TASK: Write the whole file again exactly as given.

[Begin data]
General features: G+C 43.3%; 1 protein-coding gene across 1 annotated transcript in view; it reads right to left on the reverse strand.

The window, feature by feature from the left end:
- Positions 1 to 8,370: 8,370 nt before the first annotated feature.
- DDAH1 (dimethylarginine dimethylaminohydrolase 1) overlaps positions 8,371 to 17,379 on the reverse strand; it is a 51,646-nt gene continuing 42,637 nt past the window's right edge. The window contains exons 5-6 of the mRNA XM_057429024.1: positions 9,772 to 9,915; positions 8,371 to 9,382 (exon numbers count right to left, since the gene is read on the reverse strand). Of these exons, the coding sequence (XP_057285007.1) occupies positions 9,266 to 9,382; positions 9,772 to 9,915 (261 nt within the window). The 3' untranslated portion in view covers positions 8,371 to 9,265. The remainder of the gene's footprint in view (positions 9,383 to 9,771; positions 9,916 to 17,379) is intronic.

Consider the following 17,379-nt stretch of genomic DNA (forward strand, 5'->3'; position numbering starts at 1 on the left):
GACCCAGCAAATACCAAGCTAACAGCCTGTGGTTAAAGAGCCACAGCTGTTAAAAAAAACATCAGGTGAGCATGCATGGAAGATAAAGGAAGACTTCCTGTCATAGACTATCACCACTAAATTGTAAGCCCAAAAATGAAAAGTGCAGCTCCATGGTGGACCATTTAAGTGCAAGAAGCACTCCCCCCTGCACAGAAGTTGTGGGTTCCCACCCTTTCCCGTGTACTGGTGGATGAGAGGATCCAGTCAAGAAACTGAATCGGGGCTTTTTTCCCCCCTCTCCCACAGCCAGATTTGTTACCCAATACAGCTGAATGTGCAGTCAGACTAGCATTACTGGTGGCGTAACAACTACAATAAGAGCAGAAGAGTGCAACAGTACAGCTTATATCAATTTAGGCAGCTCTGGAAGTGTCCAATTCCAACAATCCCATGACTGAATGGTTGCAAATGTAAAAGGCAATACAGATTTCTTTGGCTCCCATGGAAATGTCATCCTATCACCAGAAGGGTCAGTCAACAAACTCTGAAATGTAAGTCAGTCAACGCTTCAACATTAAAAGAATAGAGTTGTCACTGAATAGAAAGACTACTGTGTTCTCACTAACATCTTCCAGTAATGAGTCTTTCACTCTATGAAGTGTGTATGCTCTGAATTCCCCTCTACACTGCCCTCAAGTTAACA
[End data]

General features: G+C 43.3%; 1 protein-coding gene across 1 annotated transcript in view; it reads right to left on the reverse strand.

The window, feature by feature from the left end:
- Positions 1 to 8,370: 8,370 nt before the first annotated feature.
- DDAH1 (dimethylarginine dimethylaminohydrolase 1) overlaps positions 8,371 to 17,379 on the reverse strand; it is a 51,646-nt gene continuing 42,637 nt past the window's right edge. The window contains exons 5-6 of the mRNA XM_057429024.1: positions 9,772 to 9,915; positions 8,371 to 9,382 (exon numbers count right to left, since the gene is read on the reverse strand). Of these exons, the coding sequence (XP_057285007.1) occupies positions 9,266 to 9,382; positions 9,772 to 9,915 (261 nt within the window). The 3' untranslated portion in view covers positions 8,371 to 9,265. The remainder of the gene's footprint in view (positions 9,383 to 9,771; positions 9,916 to 17,379) is intronic.

Consider the following 17,379-nt stretch of genomic DNA (forward strand, 5'->3'; position numbering starts at 1 on the left):
GACCCAGCAAATACCAAGCTAACAGCCTGTGGTTAAAGAGCCACAGCTGTTAAAAAAAACATCAGGTGAGCATGCATGGAAGATAAAGGAAGACTTCCTGTCATAGACTATCACCACTAAATTGTAAGCCCAAAAATGAAAAGTGCAGCTCCATGGTGGACCATTTAAGTGCAAGAAGCACTCCCCCCTGCACAGAAGTTGTGGGTTCCCACCCTTTCCCGTGTACTGGTGGATGAGAGGATCCAGTCAAGAAACTGAATCGGGGCTTTTTTCCCCCCTCTCCCACAGCCAGATTTGTTACCCAATACAGCTGAATGTGCAGTCAGACTAGCATTACTGGTGGCGTAACAACTACAATAAGAGCAGAAGAGTGCAACAGTACAGCTTATATCAATTTAGGCAGCTCTGGAAGTGTCCAATTCCAACAATCCCATGACTGAATGGTTGCAAATGTAAAAGGCAATACAGATTTCTTTGGCTCCCATGGAAATGTCATCCTATCACCAGAAGGGTCAGTCAACAAACTCTGAAATGTAAGTCAGTCAACGCTTCAACATTAAAAGAATAGAGTTGTCACTGAATAGAAAGACTACTGTGTTCTCACTAACATCTTCCAGTAATGAGTCTTTCACTCTATGAAGTGTGTATGCTCTGAATTCCCCTCTACACTGCCCTCAAGTTAACA